It would be difficult to think of a more ideal location to launch the UK’s largest collection of queer art than Brighton, with its rich LGBTQ+ community and history. For curator Gemma Rolls-Bentley, the invitation by global head of art at Soho House Kate Bryan to curate a collection focused on queer artists for the new Brighton Beach House was a dream come true.
Looking back into the archives, she found that LGBTQ+ life in the city dates back as far as the Napoleonic War, while Brighton’s coastal location and docking point for fleets of sailors was another important factor in the proliferation of queer life here over the decades.
“There are so many unknowns about the sea,” says Rolls-Bentley. “The sea is so powerful, and can be seen in a way as a symbol of our powerlessness against nature and the natural world.” Many queer artists, she adds, “look to mythical sea creatures such as the sea witch and the mermaid, which represent alternative ways of being.”
“The name of the collection reflects the role that Brighton and others cities like it have played for queer communities as a safe haven”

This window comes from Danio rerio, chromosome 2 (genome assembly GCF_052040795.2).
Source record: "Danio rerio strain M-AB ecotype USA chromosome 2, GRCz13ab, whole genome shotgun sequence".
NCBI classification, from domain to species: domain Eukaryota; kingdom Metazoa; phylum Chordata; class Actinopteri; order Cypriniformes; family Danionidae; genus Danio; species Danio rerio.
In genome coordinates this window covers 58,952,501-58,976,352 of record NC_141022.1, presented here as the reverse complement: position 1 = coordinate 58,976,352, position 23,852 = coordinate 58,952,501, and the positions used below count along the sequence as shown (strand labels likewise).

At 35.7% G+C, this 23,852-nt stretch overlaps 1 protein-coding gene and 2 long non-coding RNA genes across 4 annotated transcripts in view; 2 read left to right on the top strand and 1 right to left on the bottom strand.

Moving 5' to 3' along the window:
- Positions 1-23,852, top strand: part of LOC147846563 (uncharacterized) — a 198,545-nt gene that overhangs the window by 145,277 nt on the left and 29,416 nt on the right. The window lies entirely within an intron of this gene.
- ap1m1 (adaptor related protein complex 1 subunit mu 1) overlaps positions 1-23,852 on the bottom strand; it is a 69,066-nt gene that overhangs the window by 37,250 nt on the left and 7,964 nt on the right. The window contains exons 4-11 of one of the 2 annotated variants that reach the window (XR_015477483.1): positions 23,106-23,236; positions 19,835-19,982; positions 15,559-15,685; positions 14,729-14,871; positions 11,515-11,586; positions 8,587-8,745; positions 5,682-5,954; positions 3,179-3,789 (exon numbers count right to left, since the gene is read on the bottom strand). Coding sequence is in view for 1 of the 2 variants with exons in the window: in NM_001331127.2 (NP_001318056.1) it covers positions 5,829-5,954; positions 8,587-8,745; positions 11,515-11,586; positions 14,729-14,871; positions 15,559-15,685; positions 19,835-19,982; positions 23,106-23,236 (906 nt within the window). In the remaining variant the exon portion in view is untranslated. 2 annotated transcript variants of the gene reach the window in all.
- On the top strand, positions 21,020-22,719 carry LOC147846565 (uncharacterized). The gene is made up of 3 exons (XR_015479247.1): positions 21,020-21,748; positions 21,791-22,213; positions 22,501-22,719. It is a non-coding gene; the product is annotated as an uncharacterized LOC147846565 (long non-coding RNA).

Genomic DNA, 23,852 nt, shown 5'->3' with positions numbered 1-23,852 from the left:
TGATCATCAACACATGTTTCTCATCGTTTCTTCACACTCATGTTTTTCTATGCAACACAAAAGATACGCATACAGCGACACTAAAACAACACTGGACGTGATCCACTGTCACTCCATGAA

The name of the collection, the Brighton beacon, is a nod to this rich maritime history. It also reflects the role that Brighton and others cities like it around the world have played for queer communities, particularly as a safe haven where they can congregate openly and without fear.
The collection includes an older generation of artists such as David Hockney, Catherine Opie, Wolfgang Tillmans and Isaac Julien, as well as younger names like Gary Wielebinski, Sin Wai Kin (Turner Prize nominee and Elephant’s current cover star), Prem Sahib and Danielle Braithwaite-Shirley.
Elephant joined forces with Rolls-Bentley to host a party on Brighton’s seafront in honour of the collection and the 50 artists within it. Non-binary performer Tom Rasmussen presented an intimate set of songs against a backdrop of the full moon, while Xzan, founder of Brighton-based queer club night Gal Pals, played on the decks to a packed dance floor until late into the night.
All photographs by Thomas Morgan